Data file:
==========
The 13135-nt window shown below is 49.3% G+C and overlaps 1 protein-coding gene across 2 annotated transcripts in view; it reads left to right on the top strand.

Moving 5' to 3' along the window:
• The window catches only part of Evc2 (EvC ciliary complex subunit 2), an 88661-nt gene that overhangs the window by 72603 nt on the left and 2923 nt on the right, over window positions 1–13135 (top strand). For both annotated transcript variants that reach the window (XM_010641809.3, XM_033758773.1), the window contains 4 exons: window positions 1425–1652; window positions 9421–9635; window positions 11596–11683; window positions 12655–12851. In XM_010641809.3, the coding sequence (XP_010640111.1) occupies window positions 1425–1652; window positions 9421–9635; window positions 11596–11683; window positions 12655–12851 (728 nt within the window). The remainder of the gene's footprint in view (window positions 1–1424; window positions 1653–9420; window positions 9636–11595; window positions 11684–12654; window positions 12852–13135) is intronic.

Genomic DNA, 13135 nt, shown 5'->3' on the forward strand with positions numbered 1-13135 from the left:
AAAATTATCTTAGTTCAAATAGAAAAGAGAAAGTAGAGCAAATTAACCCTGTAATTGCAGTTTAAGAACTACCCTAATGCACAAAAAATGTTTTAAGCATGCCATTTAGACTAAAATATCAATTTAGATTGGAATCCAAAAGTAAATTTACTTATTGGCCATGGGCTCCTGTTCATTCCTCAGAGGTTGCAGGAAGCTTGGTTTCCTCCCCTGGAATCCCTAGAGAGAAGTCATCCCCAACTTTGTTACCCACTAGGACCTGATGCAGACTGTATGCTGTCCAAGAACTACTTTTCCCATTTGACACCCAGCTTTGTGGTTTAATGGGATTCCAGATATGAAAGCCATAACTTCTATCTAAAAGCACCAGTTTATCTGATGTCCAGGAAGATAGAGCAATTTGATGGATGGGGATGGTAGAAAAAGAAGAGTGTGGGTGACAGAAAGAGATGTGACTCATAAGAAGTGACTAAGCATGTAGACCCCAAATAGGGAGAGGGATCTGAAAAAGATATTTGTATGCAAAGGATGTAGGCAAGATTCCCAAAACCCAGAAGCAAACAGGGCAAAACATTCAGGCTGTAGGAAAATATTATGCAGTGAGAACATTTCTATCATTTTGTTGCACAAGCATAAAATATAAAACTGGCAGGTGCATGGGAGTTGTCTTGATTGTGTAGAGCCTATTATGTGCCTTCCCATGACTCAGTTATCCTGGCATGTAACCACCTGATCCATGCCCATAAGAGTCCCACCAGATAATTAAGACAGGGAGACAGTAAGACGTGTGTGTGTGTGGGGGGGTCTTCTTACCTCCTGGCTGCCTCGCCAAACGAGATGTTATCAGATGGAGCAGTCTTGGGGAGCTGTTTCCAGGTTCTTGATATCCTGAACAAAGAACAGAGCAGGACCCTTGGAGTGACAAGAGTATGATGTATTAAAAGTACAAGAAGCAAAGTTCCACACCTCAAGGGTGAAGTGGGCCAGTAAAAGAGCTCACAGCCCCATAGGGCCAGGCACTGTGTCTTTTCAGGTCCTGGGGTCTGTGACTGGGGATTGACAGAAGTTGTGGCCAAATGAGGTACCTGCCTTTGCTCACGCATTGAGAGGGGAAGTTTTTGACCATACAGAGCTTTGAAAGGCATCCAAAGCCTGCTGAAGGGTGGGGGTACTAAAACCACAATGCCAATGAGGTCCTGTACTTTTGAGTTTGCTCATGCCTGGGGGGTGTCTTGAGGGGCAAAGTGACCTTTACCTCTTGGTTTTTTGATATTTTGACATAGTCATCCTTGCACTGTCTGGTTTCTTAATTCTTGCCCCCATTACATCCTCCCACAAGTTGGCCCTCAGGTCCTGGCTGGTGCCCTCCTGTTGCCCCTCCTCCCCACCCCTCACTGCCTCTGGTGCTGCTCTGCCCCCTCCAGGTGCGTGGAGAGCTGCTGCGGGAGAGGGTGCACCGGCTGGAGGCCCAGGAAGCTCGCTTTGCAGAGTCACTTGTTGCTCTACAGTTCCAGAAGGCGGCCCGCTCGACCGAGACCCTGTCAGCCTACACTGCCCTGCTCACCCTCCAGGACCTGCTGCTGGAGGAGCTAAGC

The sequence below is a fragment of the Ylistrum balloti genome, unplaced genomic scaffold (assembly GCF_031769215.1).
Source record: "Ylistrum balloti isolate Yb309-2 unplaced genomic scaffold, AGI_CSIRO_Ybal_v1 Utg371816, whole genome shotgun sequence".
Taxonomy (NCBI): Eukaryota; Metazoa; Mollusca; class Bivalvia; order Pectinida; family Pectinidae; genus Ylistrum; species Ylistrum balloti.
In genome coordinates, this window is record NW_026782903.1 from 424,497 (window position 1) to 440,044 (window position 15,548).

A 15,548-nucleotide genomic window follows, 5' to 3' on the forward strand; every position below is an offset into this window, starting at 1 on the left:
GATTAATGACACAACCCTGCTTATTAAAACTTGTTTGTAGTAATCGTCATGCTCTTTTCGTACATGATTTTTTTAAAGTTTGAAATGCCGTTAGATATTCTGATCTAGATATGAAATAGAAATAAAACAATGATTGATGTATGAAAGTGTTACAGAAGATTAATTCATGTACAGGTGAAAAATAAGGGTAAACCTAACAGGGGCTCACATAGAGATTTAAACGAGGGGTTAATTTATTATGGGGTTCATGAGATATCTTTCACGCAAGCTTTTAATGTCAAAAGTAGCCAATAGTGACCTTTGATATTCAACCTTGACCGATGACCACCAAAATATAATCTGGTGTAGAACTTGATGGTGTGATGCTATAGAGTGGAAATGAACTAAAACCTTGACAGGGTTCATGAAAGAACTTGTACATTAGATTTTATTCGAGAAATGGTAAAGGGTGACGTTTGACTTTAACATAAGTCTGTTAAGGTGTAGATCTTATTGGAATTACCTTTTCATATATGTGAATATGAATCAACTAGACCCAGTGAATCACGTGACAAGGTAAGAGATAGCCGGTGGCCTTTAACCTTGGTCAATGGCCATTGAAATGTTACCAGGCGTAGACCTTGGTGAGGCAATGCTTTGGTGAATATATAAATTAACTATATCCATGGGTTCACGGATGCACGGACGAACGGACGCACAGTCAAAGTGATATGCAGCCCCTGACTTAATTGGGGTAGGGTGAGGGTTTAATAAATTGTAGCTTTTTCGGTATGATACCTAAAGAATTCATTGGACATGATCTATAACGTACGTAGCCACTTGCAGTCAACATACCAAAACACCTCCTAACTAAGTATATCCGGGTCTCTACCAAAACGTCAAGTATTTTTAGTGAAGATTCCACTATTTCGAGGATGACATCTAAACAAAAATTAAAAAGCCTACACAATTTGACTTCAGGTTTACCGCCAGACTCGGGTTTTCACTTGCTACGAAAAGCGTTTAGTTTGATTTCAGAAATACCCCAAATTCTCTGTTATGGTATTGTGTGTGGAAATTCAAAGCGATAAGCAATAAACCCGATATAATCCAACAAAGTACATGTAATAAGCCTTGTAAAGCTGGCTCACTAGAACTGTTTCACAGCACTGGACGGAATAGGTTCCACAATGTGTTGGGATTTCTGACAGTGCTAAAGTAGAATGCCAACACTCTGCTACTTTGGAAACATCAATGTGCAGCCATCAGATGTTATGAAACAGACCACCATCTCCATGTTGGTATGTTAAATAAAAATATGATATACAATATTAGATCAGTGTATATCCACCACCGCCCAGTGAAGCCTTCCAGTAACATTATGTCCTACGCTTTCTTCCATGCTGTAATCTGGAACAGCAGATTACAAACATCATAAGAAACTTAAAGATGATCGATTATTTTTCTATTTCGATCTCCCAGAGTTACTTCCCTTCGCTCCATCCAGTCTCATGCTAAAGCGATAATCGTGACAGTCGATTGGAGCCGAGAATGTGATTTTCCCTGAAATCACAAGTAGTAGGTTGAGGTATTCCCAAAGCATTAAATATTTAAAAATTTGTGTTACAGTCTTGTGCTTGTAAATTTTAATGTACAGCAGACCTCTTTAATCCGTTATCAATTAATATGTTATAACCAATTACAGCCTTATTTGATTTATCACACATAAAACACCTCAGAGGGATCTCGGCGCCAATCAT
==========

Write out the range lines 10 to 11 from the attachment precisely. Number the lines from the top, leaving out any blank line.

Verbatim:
A 15,548-nucleotide genomic window follows, 5' to 3' on the forward strand; every position below is an offset into this window, starting at 1 on the left:
GATTAATGACACAACCCTGCTTATTAAAACTTGTTTGTAGTAATCGTCATGCTCTTTTCGTACATGATTTTTTTAAAGTTTGAAATGCCGTTAGATATTCTGATCTAGATATGAAATAGAAATAAAACAATGATTGATGTATGAAAGTGTTACAGAAGATTAATTCATGTACAGGTGAAAAATAAGGGTAAACCTAACAGGGGCTCACATAGAGATTTAAACGAGGGGTTAATTTATTATGGGGTTCATGAGATATCTTTCACGCAAGCTTTTAATGTCAAAAGTAGCCAATAGTGACCTTTGATATTCAACCTTGACCGATGACCACCAAAATATAATCTGGTGTAGAACTTGATGGTGTGATGCTATAGAGTGGAAATGAACTAAAACCTTGACAGGGTTCATGAAAGAACTTGTACATTAGATTTTATTCGAGAAATGGTAAAGGGTGACGTTTGACTTTAACATAAGTCTGTTAAGGTGTAGATCTTATTGGAATTACCTTTTCATATATGTGAATATGAATCAACTAGACCCAGTGAATCACGTGACAAGGTAAGAGATAGCCGGTGGCCTTTAACCTTGGTCAATGGCCATTGAAATGTTACCAGGCGTAGACCTTGGTGAGGCAATGCTTTGGTGAATATATAAATTAACTATATCCATGGGTTCACGGATGCACGGACGAACGGACGCACAGTCAAAGTGATATGCAGCCCCTGACTTAATTGGGGTAGGGTGAGGGTTTAATAAATTGTAGCTTTTTCGGTATGATACCTAAAGAATTCATTGGACATGATCTATAACGTACGTAGCCACTTGCAGTCAACATACCAAAACACCTCCTAACTAAGTATATCCGGGTCTCTACCAAAACGTCAAGTATTTTTAGTGAAGATTCCACTATTTCGAGGATGACATCTAAACAAAAATTAAAAAGCCTACACAATTTGACTTCAGGTTTACCGCCAGACTCGGGTTTTCACTTGCTACGAAAAGCGTTTAGTTTGATTTCAGAAATACCCCAAATTCTCTGTTATGGTATTGTGTGTGGAAATTCAAAGCGATAAGCAATAAACCCGATATAATCCAACAAAGTACATGTAATAAGCCTTGTAAAGCTGGCTCACTAGAACTGTTTCACAGCACTGGACGGAATAGGTTCCACAATGTGTTGGGATTTCTGACAGTGCTAAAGTAGAATGCCAACACTCTGCTACTTTGGAAACATCAATGTGCAGCCATCAGATGTTATGAAACAGACCACCATCTCCATGTTGGTATGTTAAATAAAAATATGATATACAATATTAGATCAGTGTATATCCACCACCGCCCAGTGAAGCCTTCCAGTAACATTATGTCCTACGCTTTCTTCCATGCTGTAATCTGGAACAGCAGATTACAAACATCATAAGAAACTTAAAGATGATCGATTATTTTTCTATTTCGATCTCCCAGAGTTACTTCCCTTCGCTCCATCCAGTCTCATGCTAAAGCGATAATCGTGACAGTCGATTGGAGCCGAGAATGTGATTTTCCCTGAAATCACAAGTAGTAGGTTGAGGTATTCCCAAAGCATTAAATATTTAAAAATTTGTGTTACAGTCTTGTGCTTGTAAATTTTAATGTACAGCAGACCTCTTTAATCCGTTATCAATTAATATGTTATAACCAATTACAGCCTTATTTGATTTATCACACATAAAACACCTCAGAGGGATCTCGGCGCCAATCAT